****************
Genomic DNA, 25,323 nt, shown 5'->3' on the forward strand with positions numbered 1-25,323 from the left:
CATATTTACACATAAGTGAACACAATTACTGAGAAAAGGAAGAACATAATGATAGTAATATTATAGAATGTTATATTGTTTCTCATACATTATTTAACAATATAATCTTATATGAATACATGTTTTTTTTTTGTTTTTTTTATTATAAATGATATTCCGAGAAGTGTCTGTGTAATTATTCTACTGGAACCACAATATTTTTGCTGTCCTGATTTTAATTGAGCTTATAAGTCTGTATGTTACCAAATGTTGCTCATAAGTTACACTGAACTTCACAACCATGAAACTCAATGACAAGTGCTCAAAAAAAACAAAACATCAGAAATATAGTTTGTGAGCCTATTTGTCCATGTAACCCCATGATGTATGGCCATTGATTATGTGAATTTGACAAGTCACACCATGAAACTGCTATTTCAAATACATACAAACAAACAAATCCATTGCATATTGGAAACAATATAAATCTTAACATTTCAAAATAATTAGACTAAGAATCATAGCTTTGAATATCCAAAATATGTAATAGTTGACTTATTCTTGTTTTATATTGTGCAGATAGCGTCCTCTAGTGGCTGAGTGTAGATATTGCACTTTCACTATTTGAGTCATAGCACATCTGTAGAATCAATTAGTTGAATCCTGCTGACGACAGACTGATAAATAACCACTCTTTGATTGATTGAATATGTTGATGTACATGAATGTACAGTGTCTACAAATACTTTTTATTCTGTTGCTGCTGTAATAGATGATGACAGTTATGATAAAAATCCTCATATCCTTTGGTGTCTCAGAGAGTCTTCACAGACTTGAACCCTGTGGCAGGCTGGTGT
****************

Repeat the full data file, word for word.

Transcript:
Genomic DNA, 25,323 nt, shown 5'->3' on the forward strand with positions numbered 1-25,323 from the left:
CATATTTACACATAAGTGAACACAATTACTGAGAAAAGGAAGAACATAATGATAGTAATATTATAGAATGTTATATTGTTTCTCATACATTATTTAACAATATAATCTTATATGAATACATGTTTTTTTTTTGTTTTTTTTATTATAAATGATATTCCGAGAAGTGTCTGTGTAATTATTCTACTGGAACCACAATATTTTTGCTGTCCTGATTTTAATTGAGCTTATAAGTCTGTATGTTACCAAATGTTGCTCATAAGTTACACTGAACTTCACAACCATGAAACTCAATGACAAGTGCTCAAAAAAAACAAAACATCAGAAATATAGTTTGTGAGCCTATTTGTCCATGTAACCCCATGATGTATGGCCATTGATTATGTGAATTTGACAAGTCACACCATGAAACTGCTATTTCAAATACATACAAACAAACAAATCCATTGCATATTGGAAACAATATAAATCTTAACATTTCAAAATAATTAGACTAAGAATCATAGCTTTGAATATCCAAAATATGTAATAGTTGACTTATTCTTGTTTTATATTGTGCAGATAGCGTCCTCTAGTGGCTGAGTGTAGATATTGCACTTTCACTATTTGAGTCATAGCACATCTGTAGAATCAATTAGTTGAATCCTGCTGACGACAGACTGATAAATAACCACTCTTTGATTGATTGAATATGTTGATGTACATGAATGTACAGTGTCTACAAATACTTTTTATTCTGTTGCTGCTGTAATAGATGATGACAGTTATGATAAAAATCCTCATATCCTTTGGTGTCTCAGAGAGTCTTCACAGACTTGAACCCTGTGGCAGGCTGGTGT